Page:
It's a difficult balance for local authorities to meet the needs for the growing popularity of its local Universities and thus student accommodation needs and keeping local residence happy. Students although of low income have a surprisingly high purchasing power when grouped which spurs investment into student accommodation as rents are often calculated on a per room basis resulting in a premium for a student house compared to a family house.
Bath's local council for example actively denies planning permission and HMO licenses needed for student accommodation of 5 beds and over through regulation. The regulations state that an area 100 m around the property should not have a concentration of more than 25% HMO's. One house in King Edward's Road has recently been denied HMO status due to a concentration of 32%. Officers stated: "the proposal would result in an overconcentration of Houses in Multiple Occupation within this area, to the detriment of the mixture of size, type and affordability of accommodation available in the locality."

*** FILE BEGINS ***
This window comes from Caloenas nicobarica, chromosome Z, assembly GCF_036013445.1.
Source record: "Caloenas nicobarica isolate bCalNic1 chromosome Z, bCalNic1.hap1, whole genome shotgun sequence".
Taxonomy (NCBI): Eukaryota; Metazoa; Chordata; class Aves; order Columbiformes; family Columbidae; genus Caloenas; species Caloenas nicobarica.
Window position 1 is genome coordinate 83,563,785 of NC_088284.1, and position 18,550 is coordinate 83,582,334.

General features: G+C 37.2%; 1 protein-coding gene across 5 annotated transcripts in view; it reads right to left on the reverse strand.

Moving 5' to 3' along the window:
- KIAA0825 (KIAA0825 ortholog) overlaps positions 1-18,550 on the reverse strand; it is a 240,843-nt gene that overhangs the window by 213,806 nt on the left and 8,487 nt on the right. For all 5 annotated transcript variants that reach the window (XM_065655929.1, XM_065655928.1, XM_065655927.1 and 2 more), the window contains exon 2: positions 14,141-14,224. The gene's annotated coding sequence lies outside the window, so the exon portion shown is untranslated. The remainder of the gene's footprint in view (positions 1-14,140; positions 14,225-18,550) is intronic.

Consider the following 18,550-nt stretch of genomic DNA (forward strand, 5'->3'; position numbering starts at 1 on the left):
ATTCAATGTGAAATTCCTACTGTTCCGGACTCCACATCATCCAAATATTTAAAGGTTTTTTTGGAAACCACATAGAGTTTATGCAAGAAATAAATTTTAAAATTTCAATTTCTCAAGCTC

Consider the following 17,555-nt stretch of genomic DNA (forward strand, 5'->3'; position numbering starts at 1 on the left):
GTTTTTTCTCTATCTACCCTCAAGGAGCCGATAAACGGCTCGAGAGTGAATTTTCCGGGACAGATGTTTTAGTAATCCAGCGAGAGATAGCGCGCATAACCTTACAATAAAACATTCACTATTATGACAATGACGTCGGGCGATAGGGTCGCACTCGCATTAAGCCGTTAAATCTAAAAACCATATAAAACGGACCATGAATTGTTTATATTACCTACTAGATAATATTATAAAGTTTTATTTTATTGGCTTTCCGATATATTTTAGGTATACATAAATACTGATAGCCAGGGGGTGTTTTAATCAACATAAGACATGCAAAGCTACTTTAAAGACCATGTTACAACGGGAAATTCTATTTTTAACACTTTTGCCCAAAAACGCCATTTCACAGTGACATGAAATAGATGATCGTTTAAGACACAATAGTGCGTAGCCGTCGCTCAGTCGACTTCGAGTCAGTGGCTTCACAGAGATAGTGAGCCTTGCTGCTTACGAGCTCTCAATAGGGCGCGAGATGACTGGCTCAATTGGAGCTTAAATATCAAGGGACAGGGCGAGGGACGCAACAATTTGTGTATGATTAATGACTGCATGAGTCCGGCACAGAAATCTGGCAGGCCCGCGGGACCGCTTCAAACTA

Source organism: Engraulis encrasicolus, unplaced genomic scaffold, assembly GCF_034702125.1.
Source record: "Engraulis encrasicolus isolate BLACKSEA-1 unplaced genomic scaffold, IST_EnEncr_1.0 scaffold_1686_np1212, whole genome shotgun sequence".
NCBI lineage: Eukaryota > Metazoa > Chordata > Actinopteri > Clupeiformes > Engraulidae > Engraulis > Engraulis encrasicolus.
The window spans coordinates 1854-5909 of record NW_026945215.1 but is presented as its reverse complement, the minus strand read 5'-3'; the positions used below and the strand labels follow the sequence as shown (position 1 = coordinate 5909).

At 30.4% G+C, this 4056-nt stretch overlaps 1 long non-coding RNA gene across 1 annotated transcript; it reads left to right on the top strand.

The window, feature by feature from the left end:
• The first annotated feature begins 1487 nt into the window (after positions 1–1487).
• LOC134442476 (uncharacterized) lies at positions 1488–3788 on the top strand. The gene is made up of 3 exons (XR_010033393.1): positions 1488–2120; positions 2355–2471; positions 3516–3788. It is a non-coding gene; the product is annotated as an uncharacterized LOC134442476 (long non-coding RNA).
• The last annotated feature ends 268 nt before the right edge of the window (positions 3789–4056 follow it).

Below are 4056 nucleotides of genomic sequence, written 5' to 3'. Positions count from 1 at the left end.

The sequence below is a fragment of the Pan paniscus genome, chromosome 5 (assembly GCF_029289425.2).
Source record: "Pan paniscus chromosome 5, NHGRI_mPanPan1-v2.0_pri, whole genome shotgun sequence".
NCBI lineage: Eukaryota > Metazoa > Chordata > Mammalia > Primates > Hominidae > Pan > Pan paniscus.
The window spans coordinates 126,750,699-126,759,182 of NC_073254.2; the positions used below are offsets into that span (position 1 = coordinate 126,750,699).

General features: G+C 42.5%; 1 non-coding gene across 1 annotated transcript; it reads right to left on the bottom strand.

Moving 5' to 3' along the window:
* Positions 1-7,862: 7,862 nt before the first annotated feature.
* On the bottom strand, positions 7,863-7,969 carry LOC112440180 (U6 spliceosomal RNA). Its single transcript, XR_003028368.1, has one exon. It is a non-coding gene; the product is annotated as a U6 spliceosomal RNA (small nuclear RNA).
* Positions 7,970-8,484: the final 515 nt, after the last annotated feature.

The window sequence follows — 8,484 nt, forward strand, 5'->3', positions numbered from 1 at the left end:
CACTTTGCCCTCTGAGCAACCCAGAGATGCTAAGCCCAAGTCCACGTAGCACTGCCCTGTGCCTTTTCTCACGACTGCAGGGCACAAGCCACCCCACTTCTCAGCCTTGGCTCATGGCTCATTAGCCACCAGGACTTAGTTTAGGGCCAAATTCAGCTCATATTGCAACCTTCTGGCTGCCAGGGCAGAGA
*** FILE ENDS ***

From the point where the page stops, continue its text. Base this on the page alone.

Local residence often have an issue with students due to noise, shortage of parking and the rotation of yearly residents that decreases the likelihood of having consistently good neighbours. Each local council has it's own strategy and plan for keeping the existing local residents happy and spurring growth through it's expanding University and accommodation for students that creates jobs and investment.
Photo credit to Gabi Witthaus